Hm. It's a bit of a head-scratcher then. But if that family had them for years without adding new blood, they're definitely inbred, and maybe that is contributing to the problem (if not downright causing it). Some of the fish in the photos look like they have a curved spine, which can be either a result of the wasting disease, or caused by poor breeding. Ideally, such fish shouldn't be allowed to reproduce anymore, because it weakens the gene pool of the entire species. I don't know if bad genetics are causing the disease in your case, but they're definitely not helping. Fish tuberculosis (mycobacteriosis) could also explain some of the symptoms, including the knife-backed appearance of some of your fish (this one can transmit to humans so to be on the safe side it might be a good idea to use gloves when working around the tank). But if it's TB the fish would probably show some other symptoms, skin abnormalities, dropsy, trouble swimming etc. And it doesn't really explain why the females are more severely affected than the males. So it might just as well be something else. I also found a YouTube video that claims that the kind of wasting disease you're describing can happen in fry and females that have recently given birth, and the recommended treatment is to give them medicated food or antibiotics. Keep in mind that this came from a random YT video though, so I'd take it with a pinch of salt ? Have you tried Levamisole? I've heard some people use it to treat wasting disease caused by parasitic nematodes. Maybe for some reason the previous medication your used "missed" it. But if antiparasitics don't work, then maybe it's bacterial & you can try a broad-spectrum antibiotic (in a separate container, you don't want to kill off the beneficial bacteria). I'd also feed them a more varied diet, with different high quality foods - good nutrition is as important as clean water when it comes to keeping a fish's immune system healthy.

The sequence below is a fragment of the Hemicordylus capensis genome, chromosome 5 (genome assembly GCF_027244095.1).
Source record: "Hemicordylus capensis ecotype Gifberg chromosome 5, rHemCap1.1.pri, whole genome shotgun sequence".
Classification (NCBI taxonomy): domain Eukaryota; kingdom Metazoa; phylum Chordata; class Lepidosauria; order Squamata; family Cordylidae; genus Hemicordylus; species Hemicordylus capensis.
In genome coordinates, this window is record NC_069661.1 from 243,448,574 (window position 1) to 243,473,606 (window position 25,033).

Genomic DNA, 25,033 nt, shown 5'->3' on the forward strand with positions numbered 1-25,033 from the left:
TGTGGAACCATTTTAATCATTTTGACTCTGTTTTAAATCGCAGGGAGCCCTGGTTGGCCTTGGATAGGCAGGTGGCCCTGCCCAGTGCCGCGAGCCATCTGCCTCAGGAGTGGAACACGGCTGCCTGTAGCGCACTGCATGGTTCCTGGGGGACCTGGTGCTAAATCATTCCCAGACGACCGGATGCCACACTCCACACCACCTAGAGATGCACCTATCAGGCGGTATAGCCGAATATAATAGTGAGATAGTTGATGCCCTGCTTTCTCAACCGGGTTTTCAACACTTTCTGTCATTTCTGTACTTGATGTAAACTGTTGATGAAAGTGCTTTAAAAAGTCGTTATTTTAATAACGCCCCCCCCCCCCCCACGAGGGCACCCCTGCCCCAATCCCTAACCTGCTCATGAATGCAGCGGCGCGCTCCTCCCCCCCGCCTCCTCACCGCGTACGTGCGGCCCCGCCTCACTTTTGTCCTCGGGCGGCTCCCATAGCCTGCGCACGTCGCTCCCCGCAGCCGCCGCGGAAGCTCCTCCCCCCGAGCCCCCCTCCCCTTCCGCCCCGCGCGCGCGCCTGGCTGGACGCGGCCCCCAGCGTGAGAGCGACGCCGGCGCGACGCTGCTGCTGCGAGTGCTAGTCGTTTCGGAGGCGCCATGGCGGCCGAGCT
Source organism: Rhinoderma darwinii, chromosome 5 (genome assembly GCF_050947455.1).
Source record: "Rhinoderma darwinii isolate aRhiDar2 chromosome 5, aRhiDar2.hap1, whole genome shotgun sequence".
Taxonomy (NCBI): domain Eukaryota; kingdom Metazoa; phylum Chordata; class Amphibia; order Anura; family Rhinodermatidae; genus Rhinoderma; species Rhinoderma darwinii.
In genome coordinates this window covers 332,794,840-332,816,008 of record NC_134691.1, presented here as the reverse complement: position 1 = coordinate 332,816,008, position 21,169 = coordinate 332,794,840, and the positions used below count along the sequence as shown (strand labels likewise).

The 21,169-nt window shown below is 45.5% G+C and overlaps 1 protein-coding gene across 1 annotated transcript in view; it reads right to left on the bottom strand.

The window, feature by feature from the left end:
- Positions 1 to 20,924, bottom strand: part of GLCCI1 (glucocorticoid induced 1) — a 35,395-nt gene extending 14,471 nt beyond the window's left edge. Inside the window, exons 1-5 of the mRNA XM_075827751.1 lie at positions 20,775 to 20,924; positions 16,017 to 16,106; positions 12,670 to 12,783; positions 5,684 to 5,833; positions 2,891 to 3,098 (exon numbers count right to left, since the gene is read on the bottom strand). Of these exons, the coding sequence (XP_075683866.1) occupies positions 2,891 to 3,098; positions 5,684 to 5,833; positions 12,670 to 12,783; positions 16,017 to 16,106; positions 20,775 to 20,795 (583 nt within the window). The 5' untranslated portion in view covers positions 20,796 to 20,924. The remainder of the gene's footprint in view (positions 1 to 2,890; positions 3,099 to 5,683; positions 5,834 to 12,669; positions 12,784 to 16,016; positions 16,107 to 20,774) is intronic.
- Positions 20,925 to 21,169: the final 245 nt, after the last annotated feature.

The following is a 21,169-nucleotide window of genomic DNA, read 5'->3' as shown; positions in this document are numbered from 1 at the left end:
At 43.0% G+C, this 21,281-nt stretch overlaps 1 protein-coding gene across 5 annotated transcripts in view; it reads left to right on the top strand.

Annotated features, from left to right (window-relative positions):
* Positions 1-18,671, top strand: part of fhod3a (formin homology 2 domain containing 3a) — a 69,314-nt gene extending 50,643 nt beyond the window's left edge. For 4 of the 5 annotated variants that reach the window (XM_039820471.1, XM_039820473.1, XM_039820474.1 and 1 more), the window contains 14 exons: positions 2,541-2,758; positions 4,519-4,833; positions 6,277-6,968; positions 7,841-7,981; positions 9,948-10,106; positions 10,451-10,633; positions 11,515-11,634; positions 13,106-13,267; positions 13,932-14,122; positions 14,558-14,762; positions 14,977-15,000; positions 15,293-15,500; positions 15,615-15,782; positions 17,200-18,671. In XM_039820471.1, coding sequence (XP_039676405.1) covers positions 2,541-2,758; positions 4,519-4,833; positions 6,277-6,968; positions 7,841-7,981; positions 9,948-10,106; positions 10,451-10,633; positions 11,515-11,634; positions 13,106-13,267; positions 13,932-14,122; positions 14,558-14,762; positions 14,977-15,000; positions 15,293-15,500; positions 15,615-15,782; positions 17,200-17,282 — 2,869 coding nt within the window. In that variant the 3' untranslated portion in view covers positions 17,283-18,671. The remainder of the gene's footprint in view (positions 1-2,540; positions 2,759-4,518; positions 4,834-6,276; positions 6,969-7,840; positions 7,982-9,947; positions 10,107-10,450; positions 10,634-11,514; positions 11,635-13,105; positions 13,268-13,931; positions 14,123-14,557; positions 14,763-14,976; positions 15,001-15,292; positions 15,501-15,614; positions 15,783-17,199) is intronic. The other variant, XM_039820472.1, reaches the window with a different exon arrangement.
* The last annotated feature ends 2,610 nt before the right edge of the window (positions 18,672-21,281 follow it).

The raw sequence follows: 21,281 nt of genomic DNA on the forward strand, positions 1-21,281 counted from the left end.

I'm sorry I can't be of any more help rn. If I find any more information I'll let you know.